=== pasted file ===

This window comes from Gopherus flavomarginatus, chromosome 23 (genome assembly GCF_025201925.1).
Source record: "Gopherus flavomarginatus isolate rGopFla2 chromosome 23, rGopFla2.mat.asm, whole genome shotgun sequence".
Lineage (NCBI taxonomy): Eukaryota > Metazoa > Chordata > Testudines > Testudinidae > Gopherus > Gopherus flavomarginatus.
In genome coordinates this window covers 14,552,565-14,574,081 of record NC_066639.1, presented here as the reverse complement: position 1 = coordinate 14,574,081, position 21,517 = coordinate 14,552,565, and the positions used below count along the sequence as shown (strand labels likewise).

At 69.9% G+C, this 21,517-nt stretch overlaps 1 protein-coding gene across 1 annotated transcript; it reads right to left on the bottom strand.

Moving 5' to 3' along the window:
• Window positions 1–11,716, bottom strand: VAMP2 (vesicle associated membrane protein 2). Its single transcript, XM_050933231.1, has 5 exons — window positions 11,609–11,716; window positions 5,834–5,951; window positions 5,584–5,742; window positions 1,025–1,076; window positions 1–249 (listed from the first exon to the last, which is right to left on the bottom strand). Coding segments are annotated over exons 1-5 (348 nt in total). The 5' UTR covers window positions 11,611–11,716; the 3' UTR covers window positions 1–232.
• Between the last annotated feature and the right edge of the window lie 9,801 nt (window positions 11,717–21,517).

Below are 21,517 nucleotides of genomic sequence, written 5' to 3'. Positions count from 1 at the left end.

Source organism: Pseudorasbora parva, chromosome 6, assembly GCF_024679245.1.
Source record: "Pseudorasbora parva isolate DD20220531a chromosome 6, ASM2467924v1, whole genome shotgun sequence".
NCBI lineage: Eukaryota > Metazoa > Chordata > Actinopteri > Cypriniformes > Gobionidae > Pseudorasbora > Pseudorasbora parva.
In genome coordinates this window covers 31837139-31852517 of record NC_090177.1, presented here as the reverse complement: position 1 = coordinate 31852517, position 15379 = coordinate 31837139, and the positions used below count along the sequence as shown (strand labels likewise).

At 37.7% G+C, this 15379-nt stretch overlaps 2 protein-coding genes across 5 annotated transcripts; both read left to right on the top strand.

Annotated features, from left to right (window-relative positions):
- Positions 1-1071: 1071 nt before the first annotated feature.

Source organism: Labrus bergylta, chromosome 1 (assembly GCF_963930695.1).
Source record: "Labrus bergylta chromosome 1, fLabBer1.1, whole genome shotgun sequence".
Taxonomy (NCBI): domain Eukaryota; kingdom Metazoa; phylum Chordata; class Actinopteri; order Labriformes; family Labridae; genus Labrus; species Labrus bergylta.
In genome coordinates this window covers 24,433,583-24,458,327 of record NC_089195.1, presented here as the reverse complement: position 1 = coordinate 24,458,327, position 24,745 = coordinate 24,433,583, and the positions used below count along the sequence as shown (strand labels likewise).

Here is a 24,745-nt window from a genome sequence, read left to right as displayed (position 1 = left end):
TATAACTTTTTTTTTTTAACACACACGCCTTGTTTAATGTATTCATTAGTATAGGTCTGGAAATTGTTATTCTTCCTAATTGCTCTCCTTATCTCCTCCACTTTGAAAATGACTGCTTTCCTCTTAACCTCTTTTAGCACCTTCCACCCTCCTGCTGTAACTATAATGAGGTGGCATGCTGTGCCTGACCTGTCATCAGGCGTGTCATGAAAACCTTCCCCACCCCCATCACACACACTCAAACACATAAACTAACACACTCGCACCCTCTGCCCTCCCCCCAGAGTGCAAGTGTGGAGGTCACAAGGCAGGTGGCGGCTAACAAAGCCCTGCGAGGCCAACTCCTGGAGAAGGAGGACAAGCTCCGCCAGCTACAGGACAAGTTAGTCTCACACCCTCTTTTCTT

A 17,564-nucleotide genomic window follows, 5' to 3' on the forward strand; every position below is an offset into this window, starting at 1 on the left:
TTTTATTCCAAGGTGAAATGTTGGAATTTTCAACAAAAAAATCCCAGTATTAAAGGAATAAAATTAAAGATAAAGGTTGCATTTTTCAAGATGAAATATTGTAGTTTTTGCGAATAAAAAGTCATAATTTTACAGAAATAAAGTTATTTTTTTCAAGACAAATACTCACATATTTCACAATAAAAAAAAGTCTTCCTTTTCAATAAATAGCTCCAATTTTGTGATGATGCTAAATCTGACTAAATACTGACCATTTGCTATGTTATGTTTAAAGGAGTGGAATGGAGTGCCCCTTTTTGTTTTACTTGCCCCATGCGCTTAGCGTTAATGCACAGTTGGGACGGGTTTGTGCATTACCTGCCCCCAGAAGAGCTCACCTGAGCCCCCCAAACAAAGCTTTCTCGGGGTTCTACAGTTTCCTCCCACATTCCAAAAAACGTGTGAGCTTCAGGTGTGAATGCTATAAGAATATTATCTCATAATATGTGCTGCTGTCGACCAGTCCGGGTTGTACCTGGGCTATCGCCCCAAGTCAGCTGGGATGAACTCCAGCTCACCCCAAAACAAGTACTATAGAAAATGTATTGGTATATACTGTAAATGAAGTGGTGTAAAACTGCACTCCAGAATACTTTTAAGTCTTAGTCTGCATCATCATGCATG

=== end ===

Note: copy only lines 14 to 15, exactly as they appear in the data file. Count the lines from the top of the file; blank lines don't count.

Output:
At 37.7% G+C, this 15379-nt stretch overlaps 2 protein-coding genes across 5 annotated transcripts; both read left to right on the top strand.

Annotated features, from left to right (window-relative positions):